Faults (or informational events) can occur at any time on devices embedded deep within the network. SNMP provides a mechanism by which fault information can be communicated to an NMS. The NMS operator (or the NMS itself) can then take appropriate action. Configuration is the process by which the settings on NEs can be retrieved or updated. In many commercial NMS products, this is done using the CLI. Accounting (or billing) is the process by which managed network resources are financially analyzed; e.g., the generation of departmental or user bills. Performance information is crucial to network operators to determine if the network is fulfilling contractual service-level agreements or even just to determine if NEs are experiencing congestion or the onset of failure. Finally, security is required to ensure protection of the NEs and the data in transit over them. For a more thorough description of the FCAPS functional areas, see "Network Management and MPLS."


SNMP facilitates FCAPS support in the form of Management Information Bases (MIBs, described below) and a simple messaging protocol. Messages are provided that allow retrieval and configuration of NE data, as well as access to fault data. Fault (or informational) data is typically emitted autonomously by the NEs as and when problems occur. Accounting and performance data can also be derived from MIB objects. SNMPv3 provides strong security and authentication features. More information on SNMP can be found in SNMP, SNMPv2, SNMPv3, and RMON 1 and 2, 3rd Edition, by William Stallings, Pearson Education 1998 and Network Management, MIBs & MPLS: Principles, Design & Implementation, by Stephen B. Morris, Prentice Hall 2003.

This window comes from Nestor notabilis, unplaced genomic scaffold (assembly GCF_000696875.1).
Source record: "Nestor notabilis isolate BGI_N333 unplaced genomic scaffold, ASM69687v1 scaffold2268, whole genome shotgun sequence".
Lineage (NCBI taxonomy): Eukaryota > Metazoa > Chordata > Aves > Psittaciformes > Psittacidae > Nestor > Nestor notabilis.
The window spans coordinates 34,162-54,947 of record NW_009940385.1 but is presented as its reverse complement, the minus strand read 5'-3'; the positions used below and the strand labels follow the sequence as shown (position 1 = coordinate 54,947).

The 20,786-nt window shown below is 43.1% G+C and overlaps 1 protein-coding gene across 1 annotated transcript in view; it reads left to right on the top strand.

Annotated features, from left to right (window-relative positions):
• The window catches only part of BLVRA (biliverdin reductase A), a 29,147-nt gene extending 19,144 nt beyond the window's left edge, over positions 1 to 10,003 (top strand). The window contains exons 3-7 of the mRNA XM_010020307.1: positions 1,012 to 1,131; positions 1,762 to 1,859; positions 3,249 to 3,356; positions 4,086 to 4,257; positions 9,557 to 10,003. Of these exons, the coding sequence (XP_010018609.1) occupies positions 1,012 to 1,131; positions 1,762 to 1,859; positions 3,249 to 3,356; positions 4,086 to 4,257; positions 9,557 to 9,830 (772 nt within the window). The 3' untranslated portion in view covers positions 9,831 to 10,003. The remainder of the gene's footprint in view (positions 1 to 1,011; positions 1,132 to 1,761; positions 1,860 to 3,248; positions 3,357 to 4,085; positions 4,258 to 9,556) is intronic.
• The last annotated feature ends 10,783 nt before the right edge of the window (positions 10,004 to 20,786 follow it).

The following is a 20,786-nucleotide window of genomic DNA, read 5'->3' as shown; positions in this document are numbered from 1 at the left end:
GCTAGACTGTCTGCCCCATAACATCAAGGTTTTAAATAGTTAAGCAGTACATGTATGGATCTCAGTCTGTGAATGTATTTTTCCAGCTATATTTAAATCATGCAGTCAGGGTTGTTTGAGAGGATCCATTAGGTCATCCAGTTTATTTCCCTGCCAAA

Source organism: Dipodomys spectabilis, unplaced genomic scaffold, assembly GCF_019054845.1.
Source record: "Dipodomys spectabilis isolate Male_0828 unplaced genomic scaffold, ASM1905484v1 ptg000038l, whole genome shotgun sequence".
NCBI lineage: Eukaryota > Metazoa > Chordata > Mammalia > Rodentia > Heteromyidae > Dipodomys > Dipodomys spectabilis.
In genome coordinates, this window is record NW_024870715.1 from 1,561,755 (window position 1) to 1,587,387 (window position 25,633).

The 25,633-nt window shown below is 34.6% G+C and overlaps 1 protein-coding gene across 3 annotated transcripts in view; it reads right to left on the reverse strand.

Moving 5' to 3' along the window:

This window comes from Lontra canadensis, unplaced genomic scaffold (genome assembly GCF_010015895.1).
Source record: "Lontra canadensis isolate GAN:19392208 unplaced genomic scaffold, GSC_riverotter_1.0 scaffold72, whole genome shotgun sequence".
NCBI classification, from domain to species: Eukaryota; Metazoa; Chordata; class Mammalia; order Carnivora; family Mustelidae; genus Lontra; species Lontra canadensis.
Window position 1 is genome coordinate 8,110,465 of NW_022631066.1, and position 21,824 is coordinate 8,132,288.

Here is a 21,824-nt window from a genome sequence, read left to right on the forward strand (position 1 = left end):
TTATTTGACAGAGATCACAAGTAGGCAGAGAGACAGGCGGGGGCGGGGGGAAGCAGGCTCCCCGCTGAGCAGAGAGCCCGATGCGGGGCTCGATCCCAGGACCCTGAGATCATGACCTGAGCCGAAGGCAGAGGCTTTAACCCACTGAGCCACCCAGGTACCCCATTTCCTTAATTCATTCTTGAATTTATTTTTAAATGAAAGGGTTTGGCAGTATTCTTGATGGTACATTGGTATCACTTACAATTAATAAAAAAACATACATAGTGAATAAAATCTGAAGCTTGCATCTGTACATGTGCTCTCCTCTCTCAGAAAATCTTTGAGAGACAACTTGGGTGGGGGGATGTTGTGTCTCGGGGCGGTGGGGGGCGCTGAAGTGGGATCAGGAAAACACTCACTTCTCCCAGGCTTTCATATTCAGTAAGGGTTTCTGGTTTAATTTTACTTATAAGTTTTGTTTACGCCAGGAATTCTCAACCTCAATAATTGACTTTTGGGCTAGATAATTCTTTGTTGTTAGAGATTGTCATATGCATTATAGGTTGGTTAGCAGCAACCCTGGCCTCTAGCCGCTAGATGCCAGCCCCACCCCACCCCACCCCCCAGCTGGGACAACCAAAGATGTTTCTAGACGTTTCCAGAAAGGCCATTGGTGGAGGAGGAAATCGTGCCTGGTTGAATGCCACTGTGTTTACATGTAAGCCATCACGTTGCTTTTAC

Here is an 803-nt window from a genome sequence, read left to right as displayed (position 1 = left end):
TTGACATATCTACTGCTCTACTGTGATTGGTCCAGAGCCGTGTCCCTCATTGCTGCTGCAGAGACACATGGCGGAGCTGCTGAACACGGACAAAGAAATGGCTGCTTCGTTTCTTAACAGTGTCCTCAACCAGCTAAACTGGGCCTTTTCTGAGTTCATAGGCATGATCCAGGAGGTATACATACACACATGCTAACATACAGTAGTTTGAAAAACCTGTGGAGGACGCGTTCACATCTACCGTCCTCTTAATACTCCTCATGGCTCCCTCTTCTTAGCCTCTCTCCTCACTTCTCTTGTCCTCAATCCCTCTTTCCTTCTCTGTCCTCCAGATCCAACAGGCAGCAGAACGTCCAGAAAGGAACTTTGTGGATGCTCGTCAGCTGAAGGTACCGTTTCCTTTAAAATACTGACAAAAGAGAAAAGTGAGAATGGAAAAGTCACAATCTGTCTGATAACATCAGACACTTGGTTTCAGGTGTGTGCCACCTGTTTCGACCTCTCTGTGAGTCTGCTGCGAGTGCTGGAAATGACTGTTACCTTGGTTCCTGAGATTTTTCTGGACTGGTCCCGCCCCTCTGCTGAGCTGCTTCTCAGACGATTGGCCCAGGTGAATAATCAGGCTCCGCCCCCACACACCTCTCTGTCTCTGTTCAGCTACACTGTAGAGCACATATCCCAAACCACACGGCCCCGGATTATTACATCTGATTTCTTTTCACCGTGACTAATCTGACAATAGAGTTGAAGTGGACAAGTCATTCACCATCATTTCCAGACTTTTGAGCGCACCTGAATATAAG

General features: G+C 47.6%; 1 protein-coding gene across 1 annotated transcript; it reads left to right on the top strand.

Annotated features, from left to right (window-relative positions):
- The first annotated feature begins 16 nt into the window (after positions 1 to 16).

Many commercial packages provide SNMP API -- one that I've used is Sun Microsystems' JDMK.


A principal component of network management is the MIB. This is the schema used by the NMS to understand the data maintained by the managed NEs. Think of a MIB as a large collection of defined data objects that are of interest to network management. The MIB is shared by both the NMS and the NEs, but the NEs actually implement and maintain the values of the managed object instances. The NMS uses the MIB schema to understand the NE-resident MIB objects.